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Roland Boutique TR-09 & TB-03

Rhythm Composer & Bass Line
Published June 2017
By David Glasper

Roland Boutique TR-09 & TB-03

Are Roland’s recreations the last word on these classic instruments?

A few years ago, Roland finally responded to the requests of many devotees by bringing back some of their legendary instruments, albeit using software modelling techniques rather than analogue circuitry. The TB-3 and TR-8 (which incorporated TR-808 and TR-909 kits) didn’t look much like their illustrious predecessors, but thanks to the magic of Analogue Circuit Behaviour they sure managed to sound like them.

After the release of those two fine machines, Roland might have planned to move on to pastures new, but not so. Next, the Boutique range delivered new software impressions of classic synths, but cut down in scale and polyphony. Even so, it was something of a surprise to hear the range had been expanded to include a Boutique TR-909 and TB-303. On this occasion, the look is very clearly based on the originals and the Aira green is but a memory. Could it be that these ultra-portable versions mark Roland’s last word on the subject? We can only wonder...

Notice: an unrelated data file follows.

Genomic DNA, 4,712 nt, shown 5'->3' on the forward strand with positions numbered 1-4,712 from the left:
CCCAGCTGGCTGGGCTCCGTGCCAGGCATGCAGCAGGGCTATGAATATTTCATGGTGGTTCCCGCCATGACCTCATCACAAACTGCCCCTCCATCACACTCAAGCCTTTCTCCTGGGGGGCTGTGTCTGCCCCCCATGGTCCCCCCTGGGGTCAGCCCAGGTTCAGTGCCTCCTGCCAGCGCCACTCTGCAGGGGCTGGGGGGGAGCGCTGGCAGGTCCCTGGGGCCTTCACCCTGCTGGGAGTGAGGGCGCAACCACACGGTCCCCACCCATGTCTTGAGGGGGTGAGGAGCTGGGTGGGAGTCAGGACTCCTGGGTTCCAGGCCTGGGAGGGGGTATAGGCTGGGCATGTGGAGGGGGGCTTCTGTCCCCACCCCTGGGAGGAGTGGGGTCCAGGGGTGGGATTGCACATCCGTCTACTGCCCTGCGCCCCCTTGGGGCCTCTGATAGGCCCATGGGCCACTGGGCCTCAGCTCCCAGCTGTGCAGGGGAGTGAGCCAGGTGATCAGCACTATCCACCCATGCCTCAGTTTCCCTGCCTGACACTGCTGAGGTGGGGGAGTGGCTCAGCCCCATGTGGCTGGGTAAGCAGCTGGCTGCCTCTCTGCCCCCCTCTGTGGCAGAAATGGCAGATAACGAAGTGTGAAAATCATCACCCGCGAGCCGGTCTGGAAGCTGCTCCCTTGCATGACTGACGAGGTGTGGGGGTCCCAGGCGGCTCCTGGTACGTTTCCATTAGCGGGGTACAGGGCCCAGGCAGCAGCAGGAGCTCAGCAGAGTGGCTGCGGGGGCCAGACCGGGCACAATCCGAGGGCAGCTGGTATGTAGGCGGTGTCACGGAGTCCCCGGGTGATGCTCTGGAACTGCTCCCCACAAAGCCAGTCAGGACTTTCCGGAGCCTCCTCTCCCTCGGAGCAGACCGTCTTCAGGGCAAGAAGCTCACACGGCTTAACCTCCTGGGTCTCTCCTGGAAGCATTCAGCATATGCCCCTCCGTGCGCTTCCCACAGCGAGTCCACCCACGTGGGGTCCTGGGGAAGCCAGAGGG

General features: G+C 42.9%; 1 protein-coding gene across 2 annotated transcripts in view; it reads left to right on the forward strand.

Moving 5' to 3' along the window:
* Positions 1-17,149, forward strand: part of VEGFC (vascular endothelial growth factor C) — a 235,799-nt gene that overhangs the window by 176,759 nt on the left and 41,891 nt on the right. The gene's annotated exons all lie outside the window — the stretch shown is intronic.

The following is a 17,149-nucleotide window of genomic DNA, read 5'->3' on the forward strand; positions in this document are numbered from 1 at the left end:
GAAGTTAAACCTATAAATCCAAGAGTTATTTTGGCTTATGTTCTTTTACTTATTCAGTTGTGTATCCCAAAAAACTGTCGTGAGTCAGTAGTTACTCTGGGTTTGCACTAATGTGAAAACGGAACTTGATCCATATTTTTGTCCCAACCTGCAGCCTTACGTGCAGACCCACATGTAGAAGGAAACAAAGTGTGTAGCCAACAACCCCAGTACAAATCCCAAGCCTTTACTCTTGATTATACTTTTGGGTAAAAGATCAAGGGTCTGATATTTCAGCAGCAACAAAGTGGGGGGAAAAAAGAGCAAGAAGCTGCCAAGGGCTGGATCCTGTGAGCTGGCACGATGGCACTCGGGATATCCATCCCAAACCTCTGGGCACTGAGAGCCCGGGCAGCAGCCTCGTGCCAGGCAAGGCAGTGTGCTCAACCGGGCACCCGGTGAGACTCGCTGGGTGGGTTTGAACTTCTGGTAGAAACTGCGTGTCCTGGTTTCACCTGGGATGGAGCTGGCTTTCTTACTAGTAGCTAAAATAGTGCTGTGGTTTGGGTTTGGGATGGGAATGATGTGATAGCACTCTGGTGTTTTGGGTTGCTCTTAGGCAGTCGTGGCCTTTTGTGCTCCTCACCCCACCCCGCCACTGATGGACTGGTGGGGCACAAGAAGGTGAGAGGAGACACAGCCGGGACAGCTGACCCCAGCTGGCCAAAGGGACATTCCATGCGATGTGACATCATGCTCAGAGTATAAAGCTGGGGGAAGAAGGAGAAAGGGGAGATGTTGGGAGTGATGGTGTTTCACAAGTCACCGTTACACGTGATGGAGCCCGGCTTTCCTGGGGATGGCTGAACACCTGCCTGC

TR-09

Beginning with the dove grey (my wife reckons) TR-09, there are a couple of regular-sized buttons — Start and Stop/Continue. The rest are much smaller and divided into those having an integral red LED and those in clear plastic, able to light or flash. Each drum voice has dedicated controls to match those of a TR-909. As such, they are always live, but in some cases extra parameters are available too — hidden in a menu system complete with a four-character display and data entry encoder. The hidden parameters are: the gain and pan of every instrument, the tuning of specific drums (rim shot, clap and hi-hats) and the decay of others (rim, clap, crash and ride cymbals). All of which presents wider scope for experimentation than the original machine.

The TR-09’s main output is a stereo mini-jack and without any individual outputs at all, that pan control quickly feels essential. There’s a mini-jack headphone socket too, plus a Mix input capable of handling stereo signals from another Boutique, iPad, etc. I looked around for the...

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Published June 2017